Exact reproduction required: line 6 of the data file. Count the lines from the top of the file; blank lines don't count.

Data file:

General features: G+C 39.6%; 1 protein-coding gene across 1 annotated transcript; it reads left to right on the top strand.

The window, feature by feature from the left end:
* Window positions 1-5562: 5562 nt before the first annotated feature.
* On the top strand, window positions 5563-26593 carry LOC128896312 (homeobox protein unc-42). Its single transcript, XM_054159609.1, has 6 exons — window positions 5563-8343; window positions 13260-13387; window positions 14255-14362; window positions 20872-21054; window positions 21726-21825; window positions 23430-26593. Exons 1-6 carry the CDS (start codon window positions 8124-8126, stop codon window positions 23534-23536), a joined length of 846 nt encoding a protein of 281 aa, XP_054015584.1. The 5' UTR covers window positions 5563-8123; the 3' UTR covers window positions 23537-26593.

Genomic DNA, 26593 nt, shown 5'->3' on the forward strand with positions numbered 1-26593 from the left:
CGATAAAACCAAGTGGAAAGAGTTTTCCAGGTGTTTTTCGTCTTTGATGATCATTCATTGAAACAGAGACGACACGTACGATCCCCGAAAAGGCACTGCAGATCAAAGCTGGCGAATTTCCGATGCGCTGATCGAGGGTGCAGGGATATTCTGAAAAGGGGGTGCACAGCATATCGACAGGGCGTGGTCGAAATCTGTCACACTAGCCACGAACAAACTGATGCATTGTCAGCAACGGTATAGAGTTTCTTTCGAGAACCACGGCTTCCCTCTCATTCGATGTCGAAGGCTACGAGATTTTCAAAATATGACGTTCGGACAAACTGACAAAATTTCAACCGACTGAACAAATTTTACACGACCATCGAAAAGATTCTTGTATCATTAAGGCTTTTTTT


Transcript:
CGATAAAACCAAGTGGAAAGAGTTTTCCAGGTGTTTTTCGTCTTTGATGATCATTCATTGAAACAGAGACGACACGTACGATCCCCGAAAAGGCACTGCAGATCAAAGCTGGCGAATTTCCGATGCGCTGATCGAGGGTGCAGGGATATTCTGAAAAGGGGGTGCACAGCATATCGACAGGGCGTGGTCGAAATCTGTCACACTAGCCACGAACAAACTGATGCATTGTCAGCAACGGTATAGAGTTTCTTTCGAGAACCACGGCTTCCCTCTCATTCGATGTCGAAGGCTACGAGATTTTCAAAATATGACGTTCGGACAAACTGACAAAATTTCAACCGACTGAACAAATTTTACACGACCATCGAAAAGATTCTTGTATCATTAAGGCTTTTTTT